Advanced nursing practice and the nurse practitioner : New Zealand nursing's professional project in the late 20th century : a thesis presented in fulfillment of the requirements for the degree of Doctor of Philosophy in Nursing, Massey University, Palmerston North, New Zealand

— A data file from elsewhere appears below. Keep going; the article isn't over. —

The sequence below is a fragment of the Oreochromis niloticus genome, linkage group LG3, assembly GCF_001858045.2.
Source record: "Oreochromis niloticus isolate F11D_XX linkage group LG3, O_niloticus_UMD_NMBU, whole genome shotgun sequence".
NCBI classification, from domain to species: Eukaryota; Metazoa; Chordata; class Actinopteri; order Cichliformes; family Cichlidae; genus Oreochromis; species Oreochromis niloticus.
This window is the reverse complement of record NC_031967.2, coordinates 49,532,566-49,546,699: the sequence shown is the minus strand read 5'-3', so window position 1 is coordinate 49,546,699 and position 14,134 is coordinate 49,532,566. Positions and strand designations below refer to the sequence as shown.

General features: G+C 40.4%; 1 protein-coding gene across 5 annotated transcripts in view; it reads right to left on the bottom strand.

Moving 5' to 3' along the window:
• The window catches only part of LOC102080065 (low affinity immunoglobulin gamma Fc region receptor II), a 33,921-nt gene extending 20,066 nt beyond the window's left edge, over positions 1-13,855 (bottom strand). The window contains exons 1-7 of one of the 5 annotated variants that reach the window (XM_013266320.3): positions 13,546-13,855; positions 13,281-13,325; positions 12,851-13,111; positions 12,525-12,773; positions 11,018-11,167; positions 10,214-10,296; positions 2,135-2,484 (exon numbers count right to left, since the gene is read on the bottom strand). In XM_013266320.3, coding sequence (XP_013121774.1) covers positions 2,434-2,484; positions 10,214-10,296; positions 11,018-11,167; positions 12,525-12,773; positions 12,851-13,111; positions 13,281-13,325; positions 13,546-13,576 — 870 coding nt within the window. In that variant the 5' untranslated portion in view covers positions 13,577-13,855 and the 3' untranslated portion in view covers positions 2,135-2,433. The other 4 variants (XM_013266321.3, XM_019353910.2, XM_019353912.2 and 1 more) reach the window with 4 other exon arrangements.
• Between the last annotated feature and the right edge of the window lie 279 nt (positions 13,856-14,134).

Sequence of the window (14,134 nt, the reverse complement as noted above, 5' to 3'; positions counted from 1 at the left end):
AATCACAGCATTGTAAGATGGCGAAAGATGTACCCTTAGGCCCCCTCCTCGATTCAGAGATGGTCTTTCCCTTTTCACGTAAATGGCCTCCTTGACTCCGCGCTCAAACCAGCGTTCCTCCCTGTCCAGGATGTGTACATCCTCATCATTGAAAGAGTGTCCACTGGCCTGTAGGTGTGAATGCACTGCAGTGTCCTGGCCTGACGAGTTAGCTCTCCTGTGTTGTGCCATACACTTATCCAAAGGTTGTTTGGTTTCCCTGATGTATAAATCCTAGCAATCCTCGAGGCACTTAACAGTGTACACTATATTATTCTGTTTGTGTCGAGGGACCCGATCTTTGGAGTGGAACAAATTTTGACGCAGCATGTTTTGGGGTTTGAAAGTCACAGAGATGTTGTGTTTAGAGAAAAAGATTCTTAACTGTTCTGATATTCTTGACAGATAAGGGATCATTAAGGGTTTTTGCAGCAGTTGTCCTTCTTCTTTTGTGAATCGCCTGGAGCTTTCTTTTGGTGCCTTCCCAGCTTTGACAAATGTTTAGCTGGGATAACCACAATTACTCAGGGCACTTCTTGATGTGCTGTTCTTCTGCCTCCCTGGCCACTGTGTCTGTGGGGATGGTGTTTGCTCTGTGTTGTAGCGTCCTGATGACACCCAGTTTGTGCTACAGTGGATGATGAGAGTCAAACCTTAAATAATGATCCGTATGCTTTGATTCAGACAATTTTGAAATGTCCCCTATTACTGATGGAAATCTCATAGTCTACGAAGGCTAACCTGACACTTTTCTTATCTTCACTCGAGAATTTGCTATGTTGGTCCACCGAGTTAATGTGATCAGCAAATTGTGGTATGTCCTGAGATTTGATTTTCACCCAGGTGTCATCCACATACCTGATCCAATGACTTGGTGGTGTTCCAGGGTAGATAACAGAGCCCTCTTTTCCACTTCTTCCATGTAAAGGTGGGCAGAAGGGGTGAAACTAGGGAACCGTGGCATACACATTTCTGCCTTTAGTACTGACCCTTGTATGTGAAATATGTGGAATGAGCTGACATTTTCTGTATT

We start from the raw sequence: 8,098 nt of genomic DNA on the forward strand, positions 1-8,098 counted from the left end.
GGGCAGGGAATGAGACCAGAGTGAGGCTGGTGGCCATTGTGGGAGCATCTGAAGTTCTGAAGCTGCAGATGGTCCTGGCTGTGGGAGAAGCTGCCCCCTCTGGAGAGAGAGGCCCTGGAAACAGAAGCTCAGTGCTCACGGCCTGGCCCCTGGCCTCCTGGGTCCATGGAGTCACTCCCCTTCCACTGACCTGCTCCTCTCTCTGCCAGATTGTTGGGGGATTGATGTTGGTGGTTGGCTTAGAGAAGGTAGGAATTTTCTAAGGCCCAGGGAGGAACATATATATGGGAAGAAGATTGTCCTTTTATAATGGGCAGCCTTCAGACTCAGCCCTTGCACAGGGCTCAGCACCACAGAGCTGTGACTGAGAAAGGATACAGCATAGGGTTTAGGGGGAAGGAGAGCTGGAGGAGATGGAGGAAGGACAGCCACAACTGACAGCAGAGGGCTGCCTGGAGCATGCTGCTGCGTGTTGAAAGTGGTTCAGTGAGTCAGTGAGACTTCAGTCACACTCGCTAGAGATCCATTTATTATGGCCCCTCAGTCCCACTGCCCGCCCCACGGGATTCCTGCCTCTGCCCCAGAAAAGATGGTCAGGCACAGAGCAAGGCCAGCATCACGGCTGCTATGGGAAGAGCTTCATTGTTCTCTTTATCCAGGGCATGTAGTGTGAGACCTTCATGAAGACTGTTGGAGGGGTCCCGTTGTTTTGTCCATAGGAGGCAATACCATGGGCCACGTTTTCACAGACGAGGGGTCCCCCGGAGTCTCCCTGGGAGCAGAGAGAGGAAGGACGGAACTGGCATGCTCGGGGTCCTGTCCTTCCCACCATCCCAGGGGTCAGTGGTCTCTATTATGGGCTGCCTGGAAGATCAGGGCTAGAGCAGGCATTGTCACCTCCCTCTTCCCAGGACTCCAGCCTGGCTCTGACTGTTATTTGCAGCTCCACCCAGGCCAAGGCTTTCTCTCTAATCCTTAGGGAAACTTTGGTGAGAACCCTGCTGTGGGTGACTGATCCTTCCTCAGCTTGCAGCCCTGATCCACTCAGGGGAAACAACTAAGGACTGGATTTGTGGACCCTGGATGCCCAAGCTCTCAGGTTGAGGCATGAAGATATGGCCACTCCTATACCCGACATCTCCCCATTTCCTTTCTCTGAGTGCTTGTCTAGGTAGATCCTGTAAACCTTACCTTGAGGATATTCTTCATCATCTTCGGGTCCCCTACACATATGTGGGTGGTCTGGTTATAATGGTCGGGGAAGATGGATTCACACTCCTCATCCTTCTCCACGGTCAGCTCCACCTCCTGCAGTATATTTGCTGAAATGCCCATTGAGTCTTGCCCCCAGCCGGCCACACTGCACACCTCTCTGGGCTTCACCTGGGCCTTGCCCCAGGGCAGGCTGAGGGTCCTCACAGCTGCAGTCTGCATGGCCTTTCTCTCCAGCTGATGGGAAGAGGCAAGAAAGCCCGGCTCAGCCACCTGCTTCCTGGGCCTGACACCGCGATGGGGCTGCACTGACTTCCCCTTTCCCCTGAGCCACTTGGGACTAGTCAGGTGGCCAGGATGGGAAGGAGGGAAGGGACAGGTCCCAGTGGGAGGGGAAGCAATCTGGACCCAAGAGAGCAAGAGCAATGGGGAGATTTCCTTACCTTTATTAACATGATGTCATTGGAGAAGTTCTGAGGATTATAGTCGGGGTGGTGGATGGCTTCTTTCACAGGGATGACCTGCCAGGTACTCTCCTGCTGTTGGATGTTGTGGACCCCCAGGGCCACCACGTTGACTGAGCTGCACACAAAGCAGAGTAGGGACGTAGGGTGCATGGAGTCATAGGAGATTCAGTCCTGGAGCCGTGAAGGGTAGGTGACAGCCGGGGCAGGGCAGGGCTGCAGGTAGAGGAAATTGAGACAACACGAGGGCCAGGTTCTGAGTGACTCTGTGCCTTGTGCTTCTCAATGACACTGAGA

Beginning with the question, "what are the forces and voices influencing the meaning of the concept, and the development of advanced nursing practice in New Zealand in the 1990s”, this thesis uses an historical sociological approach to explore what New Zealand nursing is becoming and what it is ceasing to be. Through the examination of New Zealand nursing history from 1860 through the first years of the 21st century, seven historical understandings of the meaning of 'advanced' nursing practice emerged: nurses with higher education; nurses with more than one type of registration; community nurses; nurse educators and administrators; specialty nursing; a career hierarchy based on further education, experience and clinical focus; and the contemporary Nurse Practitioner. The thesis argues that each of the earlier historical connotations of advanced nursing practice is reflected in the Nurse Practitioner. The analysis of this broad scope of New Zealand nursing history, including a case study of the interpretation and implementation of contemporary advanced nursing practice, reveals essential themes of profession and professionalisation; politics and political sophistication. Drawing on theoretical perspectives from sociology, political science, and nursing, these concepts are further analysed, and developed into a representational framework. This conceptualisation depicts critical factors for nursing to achieve its preferred position in the context of time. Therefore, this study is also an exploration of New Zealand nursing's professional project A professional project is the process through which an occupational group gains control over the education and entry to practice of practitioners; secures legitimacy through the state and the public; achieves self-regulation over its practice; and secures, maintains and extends a market, or jurisdiction for itself. This thesis illustrates that while the course of action of a professional project is not always clear or deliberate for all the members of the profession, it nevertheless has a coherence that may be seen ex post facto. It is argued that what became the drive for the development of New Zealand's Nurse Practitioner and the expansion of nursing's jurisdiction at the turn of the 21st century, began long before the 1990s. The importance of history to understanding the past, the relevance of history to the shape of the present, and the significance of history's influence on the future are affirmed.